‘Five finger discounting’ was also noted as being prevalent in the industry by a number of people. One group member spoke about how during their time working in a shop, the entire staff of the shop across the road got sacked. It turned out they had been sacked because they had been caught stealing thousands of pounds worth of greeting cards over a number of months, which they had been selling online to add an extra ‘bonus’ to their meagre wages. Another worker spoke of how working in retail, despite the low-wages and poor conditions, did mean they never had to buy a roll of toilet paper, as there was abundance that could be ‘borrowed’ from the shop. While these actions in some cases, such as the former, were easily repressed by the bosses by simply (and legally) sacking those involved, these actions do represent a confidence and desire to resist work by workers.

Shops often give discounts to employees. Often in supermarkets they offer a minimal family discount too. In other shops, where they don’t extend the discount to family members, employees have to sneakily give their discount to friends and family. Some of us have run extensive operations of receiving orders and taking money for discounted clothes and products for wide networks of friends. Although this allows us to feel like we are ‘gaming the system’, we can’t shake the feeling that we are just putting more money back into the company.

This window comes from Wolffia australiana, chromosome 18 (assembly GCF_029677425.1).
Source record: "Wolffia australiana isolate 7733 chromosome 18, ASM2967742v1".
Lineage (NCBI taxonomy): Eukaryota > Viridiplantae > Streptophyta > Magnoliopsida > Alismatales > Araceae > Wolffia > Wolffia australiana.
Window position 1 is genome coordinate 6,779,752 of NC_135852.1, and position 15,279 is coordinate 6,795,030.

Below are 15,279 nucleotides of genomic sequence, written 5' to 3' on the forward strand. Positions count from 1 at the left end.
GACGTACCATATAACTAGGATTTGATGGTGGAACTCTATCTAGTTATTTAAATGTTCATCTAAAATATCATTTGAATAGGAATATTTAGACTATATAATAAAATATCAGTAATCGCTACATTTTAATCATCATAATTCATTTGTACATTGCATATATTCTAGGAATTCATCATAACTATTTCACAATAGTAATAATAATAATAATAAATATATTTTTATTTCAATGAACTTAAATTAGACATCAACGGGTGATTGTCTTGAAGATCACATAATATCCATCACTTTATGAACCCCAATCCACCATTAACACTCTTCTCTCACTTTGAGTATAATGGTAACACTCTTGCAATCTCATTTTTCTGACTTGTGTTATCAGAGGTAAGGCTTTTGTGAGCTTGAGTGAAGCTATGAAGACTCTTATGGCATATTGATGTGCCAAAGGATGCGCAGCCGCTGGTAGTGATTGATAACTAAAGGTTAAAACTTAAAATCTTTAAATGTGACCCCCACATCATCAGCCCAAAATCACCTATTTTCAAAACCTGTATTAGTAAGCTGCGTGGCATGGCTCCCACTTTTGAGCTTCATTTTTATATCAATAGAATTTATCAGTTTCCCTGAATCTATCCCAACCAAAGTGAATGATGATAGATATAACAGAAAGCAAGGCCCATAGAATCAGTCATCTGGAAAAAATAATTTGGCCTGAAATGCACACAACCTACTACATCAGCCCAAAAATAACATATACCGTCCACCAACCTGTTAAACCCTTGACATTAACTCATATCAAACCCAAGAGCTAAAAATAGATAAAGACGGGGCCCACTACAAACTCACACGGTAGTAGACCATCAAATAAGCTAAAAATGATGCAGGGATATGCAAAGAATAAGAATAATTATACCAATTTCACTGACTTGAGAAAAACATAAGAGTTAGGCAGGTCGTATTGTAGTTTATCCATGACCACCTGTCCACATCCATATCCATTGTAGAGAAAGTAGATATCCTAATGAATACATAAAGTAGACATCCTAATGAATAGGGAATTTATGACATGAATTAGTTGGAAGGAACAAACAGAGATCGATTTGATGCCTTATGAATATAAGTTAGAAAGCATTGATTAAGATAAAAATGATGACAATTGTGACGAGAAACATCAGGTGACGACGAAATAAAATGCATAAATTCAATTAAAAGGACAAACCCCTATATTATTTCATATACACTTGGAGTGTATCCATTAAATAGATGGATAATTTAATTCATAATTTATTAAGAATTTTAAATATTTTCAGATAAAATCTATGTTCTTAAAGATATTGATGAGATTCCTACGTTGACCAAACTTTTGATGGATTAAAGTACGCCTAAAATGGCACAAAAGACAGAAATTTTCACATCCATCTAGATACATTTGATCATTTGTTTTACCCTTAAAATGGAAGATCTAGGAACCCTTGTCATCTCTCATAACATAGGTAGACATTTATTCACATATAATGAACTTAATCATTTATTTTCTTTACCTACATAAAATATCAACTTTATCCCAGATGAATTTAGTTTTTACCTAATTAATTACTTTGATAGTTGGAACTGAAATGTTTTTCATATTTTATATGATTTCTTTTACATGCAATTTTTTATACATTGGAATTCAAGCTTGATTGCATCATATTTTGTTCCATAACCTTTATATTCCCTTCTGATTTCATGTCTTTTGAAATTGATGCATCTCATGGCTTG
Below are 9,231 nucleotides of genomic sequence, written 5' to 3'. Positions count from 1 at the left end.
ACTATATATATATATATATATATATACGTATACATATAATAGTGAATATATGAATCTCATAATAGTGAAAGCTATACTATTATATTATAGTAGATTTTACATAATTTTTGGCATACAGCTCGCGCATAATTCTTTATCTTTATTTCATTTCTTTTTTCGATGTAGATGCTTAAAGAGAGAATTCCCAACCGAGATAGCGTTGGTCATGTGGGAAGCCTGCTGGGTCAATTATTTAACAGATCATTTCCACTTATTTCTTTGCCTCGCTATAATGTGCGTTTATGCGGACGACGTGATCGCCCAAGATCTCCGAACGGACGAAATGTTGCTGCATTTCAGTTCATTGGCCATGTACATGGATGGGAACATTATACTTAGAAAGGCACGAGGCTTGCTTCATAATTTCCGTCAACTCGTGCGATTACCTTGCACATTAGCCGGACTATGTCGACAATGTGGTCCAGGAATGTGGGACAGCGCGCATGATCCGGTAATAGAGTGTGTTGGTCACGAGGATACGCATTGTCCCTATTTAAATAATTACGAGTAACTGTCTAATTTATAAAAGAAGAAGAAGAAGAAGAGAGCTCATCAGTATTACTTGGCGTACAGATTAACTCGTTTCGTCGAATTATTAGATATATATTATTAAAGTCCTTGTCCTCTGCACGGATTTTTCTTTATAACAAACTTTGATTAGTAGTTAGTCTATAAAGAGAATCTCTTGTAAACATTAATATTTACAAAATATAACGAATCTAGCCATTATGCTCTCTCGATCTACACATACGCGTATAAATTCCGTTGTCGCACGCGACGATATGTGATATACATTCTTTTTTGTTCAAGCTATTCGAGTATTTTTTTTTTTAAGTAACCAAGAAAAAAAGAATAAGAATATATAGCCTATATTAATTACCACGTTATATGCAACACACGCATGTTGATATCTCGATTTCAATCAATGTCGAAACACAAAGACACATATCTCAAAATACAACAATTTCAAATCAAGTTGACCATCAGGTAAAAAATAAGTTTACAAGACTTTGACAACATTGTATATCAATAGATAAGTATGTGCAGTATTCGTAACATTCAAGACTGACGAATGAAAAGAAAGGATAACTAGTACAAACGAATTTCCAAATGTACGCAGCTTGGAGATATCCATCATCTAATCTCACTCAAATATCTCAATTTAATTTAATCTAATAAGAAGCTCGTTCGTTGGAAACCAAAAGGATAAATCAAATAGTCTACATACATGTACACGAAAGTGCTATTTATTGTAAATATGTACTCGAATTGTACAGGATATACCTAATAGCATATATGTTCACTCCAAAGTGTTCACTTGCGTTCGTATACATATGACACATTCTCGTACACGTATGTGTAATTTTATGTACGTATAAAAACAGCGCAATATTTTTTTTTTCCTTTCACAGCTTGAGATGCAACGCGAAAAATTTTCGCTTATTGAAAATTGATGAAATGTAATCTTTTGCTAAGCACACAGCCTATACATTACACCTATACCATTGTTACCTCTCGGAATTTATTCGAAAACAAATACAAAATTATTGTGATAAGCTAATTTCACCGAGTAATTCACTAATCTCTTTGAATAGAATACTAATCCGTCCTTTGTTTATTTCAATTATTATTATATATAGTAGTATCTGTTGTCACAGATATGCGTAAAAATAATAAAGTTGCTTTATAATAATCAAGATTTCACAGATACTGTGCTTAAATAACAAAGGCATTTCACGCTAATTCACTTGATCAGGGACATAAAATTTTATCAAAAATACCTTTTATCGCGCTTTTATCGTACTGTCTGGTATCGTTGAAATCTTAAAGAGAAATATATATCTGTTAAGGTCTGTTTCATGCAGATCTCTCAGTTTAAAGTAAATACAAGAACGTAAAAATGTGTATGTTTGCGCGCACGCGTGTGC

Challenges or opportunities?

The clear challenge is the current lack of organising happening and the lack of effective unions doing any organising.

Our interviewees identified a number of issues they felt were particularly preventative of organising efforts. One restaurant worker noted that, given the precarious status of many of his co-workers, it was hard to talk to them about the possibilities of organising:

It’s hard to say to other workers ‘you’re being exploited’ and say that they’re in a bad position, so it’s hard to see if they would also want to get organised. Many people are just willing to let things slide as it’s a good workplace environment in general, so I’m just one person being grumbly. It will take some time to suss out other people’s experiences and positions on organising, and the fracture lines at work.

Similarly, they identified that outside of the larger chains, it was harder to get in touch with union organisers:

I’ve asked around but never heard of anyone really being active in the unions; I’ve heard about it in big chains but never for smaller restaurants.

Our study has engaged above all with front-of-house retail workers. However, an important step for the political organisation of our sector would be to work out how organising between these kinds of staff could relate to the whole network of struggles waged by logistics, manufacturing, and tech workers who make retail work possible in the first place. In the coming months we hope to make these links and further the inquiry we have started here.


Notes from Below (@NotesFrom_Below)

The Editorial collective of Notes from Below.